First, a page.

Although these symptoms can be frightening, it is easy to think that it would be fairly difficult to consume that much coffee or soda in one day, and this may be true. But the fairly recent introduction of energy drinks and caffeine pills increases the risk of overdose. One of the more popular energy drinks that I see people drinking is “Monster Energy.” Did you know one 24-ounce can of “Monster Energy” contains 240mg of caffeine? That means that after one can of this stuff you should be done with caffeine for the day. So what about if you drink two or three cans? According to the FDA there have been 40 alleged adverse event reports since 2004 related to "Monster Energy" products alone. These reports include everything from non-serious illnesses to life threatening hospitalizations, and even five cases of death. Those numbers pale in comparison to the 92 reports (including 12 deaths) allegedly related to the also popular “5 Hour Energy” that have been filed with the FDA since 2005.
Popular energy drinks available at most grocery and convenience stores

So what can we take away from all of this? I think that the best thing to remember is that even though caffeinated beverages may be delicious and deliver that extra boost you need to get through the day, try to keep it in moderation. Although a moderate amount may be appetizing and pleasurable, too much can be dangerous.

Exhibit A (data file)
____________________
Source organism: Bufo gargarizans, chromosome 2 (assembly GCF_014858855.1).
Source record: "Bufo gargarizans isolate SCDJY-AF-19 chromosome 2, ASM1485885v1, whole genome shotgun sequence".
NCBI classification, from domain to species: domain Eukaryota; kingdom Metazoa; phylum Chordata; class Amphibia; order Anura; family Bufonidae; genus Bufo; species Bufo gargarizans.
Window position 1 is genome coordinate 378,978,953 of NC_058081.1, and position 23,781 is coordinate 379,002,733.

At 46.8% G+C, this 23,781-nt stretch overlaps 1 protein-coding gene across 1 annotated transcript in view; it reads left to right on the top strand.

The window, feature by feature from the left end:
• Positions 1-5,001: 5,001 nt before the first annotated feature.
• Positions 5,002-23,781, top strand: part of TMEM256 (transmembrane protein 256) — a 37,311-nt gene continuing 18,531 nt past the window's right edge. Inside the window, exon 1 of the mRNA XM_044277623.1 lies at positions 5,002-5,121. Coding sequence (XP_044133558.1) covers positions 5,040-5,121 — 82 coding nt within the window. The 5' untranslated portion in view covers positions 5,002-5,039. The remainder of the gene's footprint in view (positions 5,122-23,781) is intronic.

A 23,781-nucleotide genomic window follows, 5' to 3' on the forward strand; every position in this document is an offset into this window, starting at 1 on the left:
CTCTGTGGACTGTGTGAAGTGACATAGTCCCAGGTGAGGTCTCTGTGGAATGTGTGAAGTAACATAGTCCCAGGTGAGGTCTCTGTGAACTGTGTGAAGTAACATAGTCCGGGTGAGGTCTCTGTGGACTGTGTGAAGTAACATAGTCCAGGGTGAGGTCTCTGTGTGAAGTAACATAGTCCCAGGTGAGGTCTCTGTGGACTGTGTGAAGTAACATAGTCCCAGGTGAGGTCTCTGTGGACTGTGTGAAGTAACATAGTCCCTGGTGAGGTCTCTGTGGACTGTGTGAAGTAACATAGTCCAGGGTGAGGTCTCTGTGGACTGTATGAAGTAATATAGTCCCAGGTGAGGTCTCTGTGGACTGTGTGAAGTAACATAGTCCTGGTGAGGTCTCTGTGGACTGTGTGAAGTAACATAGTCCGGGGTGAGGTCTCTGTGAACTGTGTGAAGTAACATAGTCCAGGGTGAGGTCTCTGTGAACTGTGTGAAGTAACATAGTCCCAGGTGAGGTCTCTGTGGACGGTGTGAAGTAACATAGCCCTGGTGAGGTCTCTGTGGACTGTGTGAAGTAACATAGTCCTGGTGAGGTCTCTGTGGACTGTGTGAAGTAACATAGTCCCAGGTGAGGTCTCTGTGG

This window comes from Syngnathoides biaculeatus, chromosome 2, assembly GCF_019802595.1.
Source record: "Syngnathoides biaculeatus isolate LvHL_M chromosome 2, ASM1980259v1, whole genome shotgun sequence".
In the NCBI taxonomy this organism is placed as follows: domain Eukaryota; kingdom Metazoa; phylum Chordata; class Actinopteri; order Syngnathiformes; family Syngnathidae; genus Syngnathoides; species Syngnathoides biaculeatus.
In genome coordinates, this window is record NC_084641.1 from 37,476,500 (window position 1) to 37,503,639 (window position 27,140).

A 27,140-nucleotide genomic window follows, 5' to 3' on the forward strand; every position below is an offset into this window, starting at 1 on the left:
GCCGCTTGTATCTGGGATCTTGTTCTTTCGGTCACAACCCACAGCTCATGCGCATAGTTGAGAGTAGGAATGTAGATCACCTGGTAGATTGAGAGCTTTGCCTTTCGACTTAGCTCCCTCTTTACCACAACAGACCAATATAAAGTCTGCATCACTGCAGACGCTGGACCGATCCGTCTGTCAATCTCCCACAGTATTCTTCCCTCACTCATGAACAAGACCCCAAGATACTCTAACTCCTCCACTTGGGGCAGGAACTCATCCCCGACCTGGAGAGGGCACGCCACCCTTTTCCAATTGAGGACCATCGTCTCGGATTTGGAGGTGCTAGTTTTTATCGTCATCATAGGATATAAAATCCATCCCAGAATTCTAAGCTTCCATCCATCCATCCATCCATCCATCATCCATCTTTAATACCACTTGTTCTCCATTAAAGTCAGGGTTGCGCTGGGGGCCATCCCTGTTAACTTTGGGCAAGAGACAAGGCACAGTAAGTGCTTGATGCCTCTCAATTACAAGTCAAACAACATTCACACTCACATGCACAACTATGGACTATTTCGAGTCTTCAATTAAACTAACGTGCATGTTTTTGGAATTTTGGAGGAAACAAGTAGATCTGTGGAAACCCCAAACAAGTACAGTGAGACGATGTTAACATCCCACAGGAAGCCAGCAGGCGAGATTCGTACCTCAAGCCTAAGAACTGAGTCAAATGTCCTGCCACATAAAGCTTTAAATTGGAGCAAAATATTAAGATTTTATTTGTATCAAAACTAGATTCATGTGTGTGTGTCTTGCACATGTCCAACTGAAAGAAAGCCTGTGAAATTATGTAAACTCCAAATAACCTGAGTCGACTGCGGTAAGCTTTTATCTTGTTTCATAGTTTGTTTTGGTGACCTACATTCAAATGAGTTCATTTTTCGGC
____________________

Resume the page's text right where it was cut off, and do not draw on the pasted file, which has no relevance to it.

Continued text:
Works Cited: 

Artin, B., M. Singh, C. Richeh, E. Jawad, R. Arora, and S. Khosla. 2010. Caffeine-Related Atrial Fibrillation. Journal of Therapeutics. 17:e169-e171.

Green, R.M., and G.L. Stiles. 1985. Chronic Caffeine Ingestion Sensitizes the A1 Adenosine Receptor-Adenylate Cyclase System in Rat Cerebral Cortex. The Journal of Clinical Investigation. 77:222-227.

Klatsky, A.L., A.S. Hasan, M.A. Armstrong, N. Udaltsova, and C. Morton. 2011. Coffee, Caffeine, and Risk of Hospitalization for Arrhythmias. The Permanente Journal. 15(3):19-25.

Linden, J. 1991. Structure and function of A1 adenosine receptors, The Journal of the Federation of American Societies for Experimental Biology. 5:2668-2676.

Mesas, A.E., L.M. Leon-Munoz, F. Rodriguez-Artalejo, and E. Lopez-Garcia. 2011. The effect of coffee on blood pressure and cardiovascular disease in hypertensive individuals: a systematic review and meta-analysis. The American Journal of Clinical Nutrition. 94:1113-1126.

Savoca, M.R., C.D. Evans, M.E. Wilson, G.A. Harshfield, and D.A. Ludwig. 2004. The Association of Caffeinated Beverages With Blood Pressure in Adolescents. Archives od Pediatric & Adolescent Medicine. 158:473-477.

Seifert, S.M., J.L. Schaechter, E.R. Hershorin, and S.E. Lipshultz. 2011. Health Effects of Energy Drinks on Children, Adolescents, and Young Adults. Pediatrics. 127(3):511-528.

Shi D., O. Nikodijevic, K.A. Jacobson, and J.W. Daly. 1994. Effects of Chronic Caffeine on Adenosine, Dopamine and Acetylcholine Systems in Mice. Archives Internationales de Pharmacodynamie et de Therapie. 328(3):261-287.

Temple, J.L. 2009. Caffeine use in children: What we know, what we have left to learn, and why we should worry. Neuroscience and Behavioral Reviews. 33:793-806.

2012. CFSAN Adverse Event Reporting System, Voluntary and Mandatory Reports on 5-Hour Energy, Monster Energy, and Rockstar. U.S. Department of Health and Human Services, Food and Drug Administration. <>

1 comment:

  1. Very interesting Kristin. I too am probably way over on my daily coffee consumption. I've also heard that caffeine can stimulate the adrenal glands to produce increased levels of adrenaline, is this true?